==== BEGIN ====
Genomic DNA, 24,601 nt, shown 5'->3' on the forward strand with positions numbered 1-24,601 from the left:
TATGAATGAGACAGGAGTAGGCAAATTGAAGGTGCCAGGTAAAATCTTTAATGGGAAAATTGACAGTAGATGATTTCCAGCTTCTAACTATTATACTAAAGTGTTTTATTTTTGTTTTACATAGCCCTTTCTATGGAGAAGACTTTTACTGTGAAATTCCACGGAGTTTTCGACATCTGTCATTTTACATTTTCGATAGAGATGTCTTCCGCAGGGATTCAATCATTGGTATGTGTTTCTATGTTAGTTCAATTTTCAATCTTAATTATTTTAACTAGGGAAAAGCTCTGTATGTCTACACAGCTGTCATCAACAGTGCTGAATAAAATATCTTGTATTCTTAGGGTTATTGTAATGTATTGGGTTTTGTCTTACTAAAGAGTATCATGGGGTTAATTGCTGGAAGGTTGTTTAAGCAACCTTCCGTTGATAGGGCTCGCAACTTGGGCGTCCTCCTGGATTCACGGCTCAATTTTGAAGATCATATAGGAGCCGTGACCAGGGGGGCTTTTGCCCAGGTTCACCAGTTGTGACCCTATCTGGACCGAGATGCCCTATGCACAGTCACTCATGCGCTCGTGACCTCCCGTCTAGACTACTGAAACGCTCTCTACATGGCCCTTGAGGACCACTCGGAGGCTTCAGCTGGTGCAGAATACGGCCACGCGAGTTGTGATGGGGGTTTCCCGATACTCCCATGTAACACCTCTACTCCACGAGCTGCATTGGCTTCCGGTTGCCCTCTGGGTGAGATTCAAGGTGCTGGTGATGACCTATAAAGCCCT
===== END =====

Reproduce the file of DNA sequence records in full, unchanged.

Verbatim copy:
Genomic DNA, 24,601 nt, shown 5'->3' on the forward strand with positions numbered 1-24,601 from the left:
TATGAATGAGACAGGAGTAGGCAAATTGAAGGTGCCAGGTAAAATCTTTAATGGGAAAATTGACAGTAGATGATTTCCAGCTTCTAACTATTATACTAAAGTGTTTTATTTTTGTTTTACATAGCCCTTTCTATGGAGAAGACTTTTACTGTGAAATTCCACGGAGTTTTCGACATCTGTCATTTTACATTTTCGATAGAGATGTCTTCCGCAGGGATTCAATCATTGGTATGTGTTTCTATGTTAGTTCAATTTTCAATCTTAATTATTTTAACTAGGGAAAAGCTCTGTATGTCTACACAGCTGTCATCAACAGTGCTGAATAAAATATCTTGTATTCTTAGGGTTATTGTAATGTATTGGGTTTTGTCTTACTAAAGAGTATCATGGGGTTAATTGCTGGAAGGTTGTTTAAGCAACCTTCCGTTGATAGGGCTCGCAACTTGGGCGTCCTCCTGGATTCACGGCTCAATTTTGAAGATCATATAGGAGCCGTGACCAGGGGGGCTTTTGCCCAGGTTCACCAGTTGTGACCCTATCTGGACCGAGATGCCCTATGCACAGTCACTCATGCGCTCGTGACCTCCCGTCTAGACTACTGAAACGCTCTCTACATGGCCCTTGAGGACCACTCGGAGGCTTCAGCTGGTGCAGAATACGGCCACGCGAGTTGTGATGGGGGTTTCCCGATACTCCCATGTAACACCTCTACTCCACGAGCTGCATTGGCTTCCGGTTGCCCTCTGGGTGAGATTCAAGGTGCTGGTGATGACCTATAAAGCCCT